Nevertheless, San Mateo’s acquittal does not entail the extinguishment of her civil liability for the dishonored checks.13 An acquittal based on lack of proof beyond reasonable doubt does not preclude the award of civil damages.14 For this reason, the trial court’s directive for San Mateo to pay the civil liability in the amount of P134,275.00 representing the total value of the 11 checks plus 12% interest per annum from the time the said sum became due and demandable until fully paid, stands.

WHEREFORE, the Court GRANTS the petition. The assailed Decision dated August 23, 2011 of the Court of Appeals in CA-G.R. CR 33434 finding petitioner Erlinda C. San Mateo guilty of 10 counts of violation of B.P. 22 is REVERSED and SET ASIDE. Petitioner Erlinda C. San Mateo is hereby ACQUITTED on the ground that her guilt has not been established beyond reasonable doubt. She is ordered, however, to indemnify the complainant, ITSP International, Incorporated, represented by its Vice-President for Operations Ravin A. Sehwani, the amount of P 134,275.00 representing the total value of the 11 checks plus 12% interest per annum from the time the said sum became due and demandable until fully paid.

SO ORDERED.

ROBERTO A. ABAD
Associate Justice

WE CONCUR:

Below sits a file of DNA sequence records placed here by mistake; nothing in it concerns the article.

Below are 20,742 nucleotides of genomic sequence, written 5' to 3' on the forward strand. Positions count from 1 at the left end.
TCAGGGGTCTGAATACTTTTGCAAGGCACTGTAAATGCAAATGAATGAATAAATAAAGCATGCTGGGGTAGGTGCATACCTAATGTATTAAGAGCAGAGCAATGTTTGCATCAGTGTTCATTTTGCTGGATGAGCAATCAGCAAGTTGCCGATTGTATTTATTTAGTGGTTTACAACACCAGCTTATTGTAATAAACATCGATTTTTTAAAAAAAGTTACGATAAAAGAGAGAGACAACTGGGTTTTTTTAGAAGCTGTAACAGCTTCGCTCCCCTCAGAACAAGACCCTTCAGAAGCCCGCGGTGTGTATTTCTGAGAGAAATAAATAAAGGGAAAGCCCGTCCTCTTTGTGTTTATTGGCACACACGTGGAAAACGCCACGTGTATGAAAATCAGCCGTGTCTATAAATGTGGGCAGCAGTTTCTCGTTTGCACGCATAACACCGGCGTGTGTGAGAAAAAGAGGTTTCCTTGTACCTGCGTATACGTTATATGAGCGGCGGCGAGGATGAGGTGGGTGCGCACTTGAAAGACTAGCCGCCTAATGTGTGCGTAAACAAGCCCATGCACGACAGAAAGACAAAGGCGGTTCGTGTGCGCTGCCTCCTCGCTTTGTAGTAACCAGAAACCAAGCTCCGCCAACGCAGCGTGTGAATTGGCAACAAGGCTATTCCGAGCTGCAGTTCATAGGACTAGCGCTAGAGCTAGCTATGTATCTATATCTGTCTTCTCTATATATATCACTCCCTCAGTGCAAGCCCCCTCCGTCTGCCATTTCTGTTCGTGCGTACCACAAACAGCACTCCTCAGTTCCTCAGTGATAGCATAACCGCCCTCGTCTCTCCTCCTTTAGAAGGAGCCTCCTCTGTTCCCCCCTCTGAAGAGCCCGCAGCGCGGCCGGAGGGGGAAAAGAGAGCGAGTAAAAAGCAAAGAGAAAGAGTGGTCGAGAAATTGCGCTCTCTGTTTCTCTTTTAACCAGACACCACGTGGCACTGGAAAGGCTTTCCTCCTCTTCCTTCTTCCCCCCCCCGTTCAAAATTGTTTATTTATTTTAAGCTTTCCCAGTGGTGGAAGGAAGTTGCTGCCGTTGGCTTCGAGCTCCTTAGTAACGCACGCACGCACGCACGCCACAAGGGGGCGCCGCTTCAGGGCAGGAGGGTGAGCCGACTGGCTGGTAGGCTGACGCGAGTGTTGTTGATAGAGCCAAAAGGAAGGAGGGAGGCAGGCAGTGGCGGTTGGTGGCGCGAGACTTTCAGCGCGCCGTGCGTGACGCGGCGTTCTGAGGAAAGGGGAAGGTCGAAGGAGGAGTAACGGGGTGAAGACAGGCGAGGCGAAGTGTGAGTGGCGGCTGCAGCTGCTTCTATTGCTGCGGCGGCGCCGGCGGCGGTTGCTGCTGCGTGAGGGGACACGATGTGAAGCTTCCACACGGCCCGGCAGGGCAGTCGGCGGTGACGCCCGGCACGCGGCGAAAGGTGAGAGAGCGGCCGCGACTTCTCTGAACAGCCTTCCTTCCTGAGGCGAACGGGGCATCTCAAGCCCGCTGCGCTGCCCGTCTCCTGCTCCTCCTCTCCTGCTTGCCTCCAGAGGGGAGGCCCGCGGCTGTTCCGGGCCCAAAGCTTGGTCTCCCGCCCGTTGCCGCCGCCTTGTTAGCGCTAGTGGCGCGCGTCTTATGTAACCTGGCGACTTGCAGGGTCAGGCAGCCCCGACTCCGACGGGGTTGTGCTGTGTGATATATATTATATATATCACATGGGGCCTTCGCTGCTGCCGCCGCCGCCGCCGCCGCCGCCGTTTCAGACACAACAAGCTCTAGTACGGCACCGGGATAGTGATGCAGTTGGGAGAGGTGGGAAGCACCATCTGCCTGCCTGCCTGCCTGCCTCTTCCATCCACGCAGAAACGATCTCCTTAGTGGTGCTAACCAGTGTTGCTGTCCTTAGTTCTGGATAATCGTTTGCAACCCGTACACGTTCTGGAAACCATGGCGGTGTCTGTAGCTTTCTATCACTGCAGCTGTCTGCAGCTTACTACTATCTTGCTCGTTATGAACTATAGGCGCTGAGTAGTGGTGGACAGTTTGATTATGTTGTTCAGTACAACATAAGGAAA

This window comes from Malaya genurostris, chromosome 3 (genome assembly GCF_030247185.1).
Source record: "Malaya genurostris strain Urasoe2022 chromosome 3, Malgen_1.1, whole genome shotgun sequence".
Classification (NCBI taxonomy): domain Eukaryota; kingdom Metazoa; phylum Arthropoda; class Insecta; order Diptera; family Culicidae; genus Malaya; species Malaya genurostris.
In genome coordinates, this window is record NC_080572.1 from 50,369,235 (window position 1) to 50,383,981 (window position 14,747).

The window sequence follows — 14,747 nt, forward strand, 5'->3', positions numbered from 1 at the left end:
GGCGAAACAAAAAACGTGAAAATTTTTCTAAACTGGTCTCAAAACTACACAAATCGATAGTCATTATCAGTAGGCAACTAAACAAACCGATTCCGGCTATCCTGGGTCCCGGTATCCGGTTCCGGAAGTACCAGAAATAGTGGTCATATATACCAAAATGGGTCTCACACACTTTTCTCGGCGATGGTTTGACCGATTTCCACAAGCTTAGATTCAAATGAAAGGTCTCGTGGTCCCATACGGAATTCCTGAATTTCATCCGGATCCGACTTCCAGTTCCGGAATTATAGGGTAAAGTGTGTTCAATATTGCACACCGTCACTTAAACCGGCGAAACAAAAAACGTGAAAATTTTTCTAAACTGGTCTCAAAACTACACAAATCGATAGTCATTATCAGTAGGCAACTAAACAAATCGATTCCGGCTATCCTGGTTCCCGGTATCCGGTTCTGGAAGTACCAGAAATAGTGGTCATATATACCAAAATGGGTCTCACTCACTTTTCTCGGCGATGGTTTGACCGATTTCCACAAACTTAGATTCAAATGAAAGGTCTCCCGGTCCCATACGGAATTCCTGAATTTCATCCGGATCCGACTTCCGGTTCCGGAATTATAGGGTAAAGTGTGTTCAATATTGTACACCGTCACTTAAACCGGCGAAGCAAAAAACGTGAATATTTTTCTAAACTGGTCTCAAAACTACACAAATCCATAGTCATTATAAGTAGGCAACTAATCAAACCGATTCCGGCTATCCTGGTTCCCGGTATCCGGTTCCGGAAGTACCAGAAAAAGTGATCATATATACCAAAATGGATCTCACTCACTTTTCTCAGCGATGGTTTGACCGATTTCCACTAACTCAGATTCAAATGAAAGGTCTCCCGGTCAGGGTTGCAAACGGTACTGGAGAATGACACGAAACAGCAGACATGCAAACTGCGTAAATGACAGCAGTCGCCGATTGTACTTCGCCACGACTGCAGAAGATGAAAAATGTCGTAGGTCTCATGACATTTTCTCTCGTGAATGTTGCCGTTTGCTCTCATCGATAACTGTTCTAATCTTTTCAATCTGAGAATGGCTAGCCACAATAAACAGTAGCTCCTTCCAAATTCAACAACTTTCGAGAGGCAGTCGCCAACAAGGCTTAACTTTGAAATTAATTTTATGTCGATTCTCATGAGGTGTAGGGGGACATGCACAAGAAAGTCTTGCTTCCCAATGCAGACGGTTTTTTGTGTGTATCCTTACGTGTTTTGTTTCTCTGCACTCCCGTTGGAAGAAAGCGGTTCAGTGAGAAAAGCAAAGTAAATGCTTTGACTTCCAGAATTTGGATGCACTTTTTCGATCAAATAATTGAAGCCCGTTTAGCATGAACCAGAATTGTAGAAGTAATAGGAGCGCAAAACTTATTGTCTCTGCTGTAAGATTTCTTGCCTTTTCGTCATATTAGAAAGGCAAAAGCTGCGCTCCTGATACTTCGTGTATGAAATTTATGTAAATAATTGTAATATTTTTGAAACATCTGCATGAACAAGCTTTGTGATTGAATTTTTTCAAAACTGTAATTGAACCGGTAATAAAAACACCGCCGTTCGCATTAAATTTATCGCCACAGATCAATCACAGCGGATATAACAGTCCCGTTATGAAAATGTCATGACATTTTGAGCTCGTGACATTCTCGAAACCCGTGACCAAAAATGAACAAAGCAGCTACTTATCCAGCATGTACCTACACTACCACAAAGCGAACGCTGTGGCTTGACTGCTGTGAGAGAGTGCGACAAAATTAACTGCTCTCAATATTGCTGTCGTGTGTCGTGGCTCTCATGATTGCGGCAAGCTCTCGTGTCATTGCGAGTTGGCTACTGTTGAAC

PRESBITERO J. VELASCO, JR.
Associate Justice
Chairperson

DIOSDADO M. PERALTA
Associate Justice
JOSE CATRAL MENDOZA
Associate Justice

MARVIC MARIO VICTOR F. LEONEN
Associate Justice

A T T E S T A T I O N

I attest that the conclusions in the above Decision had been reached in consultation before the case was assigned to the writer of the opinion of the Court's Division.

PRESBITERO J. VELASCO, JR.
Associate Justice
Chairperson, Third Division

C E R T I F I C A T I O N

Pursuant to Section 13, Article VIII of the Constitution and the Division Chairperson's Attestation, I certify that the conclusions in the above Decision ad been reached in consultation before the case was assigned to the writer of the opinion of the Court's Division.

MARIA LOURDES P. A. SERENO
Chief Justice


Footnotes

1 Rollo, pp. 34-47.

2 Llenado v. People, G.R. No. 193279, March 14, 2012, 668 SCRA 330, 333.

3 Bax v. People, G.R. No. 149858, September 5, 2007, 532 SCRA 284, 289.

4 Rico v. People, 440 Phil. 540, 551 (2002).

5 Dreamwork Construction, Inc. v. Janiola, G.R. No. 184861, June 30, 2009, 591 SCRA 466, 478.

6 Section 2. Evidence of knowledge of insufficient funds. - The making, drawing and issuance of a check payment of which is refused by the drawee because of insufficient funds in or credit with such bank, when presented within ninety (90) days from the date of the check, shall be prima facie evidence of knowledge of such insufficiency of funds or credit unless such maker or drawer pays the holder thereof the amount due thereon, or makes arrangements for payment in full by the drawee of such check within (5) banking days after receiving notice that such check has not been paid by the drawee.

7 Moster v. People, G.R. No. 167461, February 19, 2008, 546 SCRA 287, 297.

8 Sia v. People, G.R. No. 149695, April 28, 2004, 428 SCRA 206, 226.

9 Svendsen v. People, G.R. No. 175381, February 26, 2008, 546 SCRA 659, 666.

10 Alferez v. People, G.R. No. 182301, January 31, 2011, 641 SCRA 116, 123-124.

11 King v. People, 377 Phil. 692 (1999).

12 Id. at 710.

13 Ambito v. People, G.R. No. 127327, February 13, 2009, 579 SCRA 69, 94.

14 Supra note 3, at 292-293.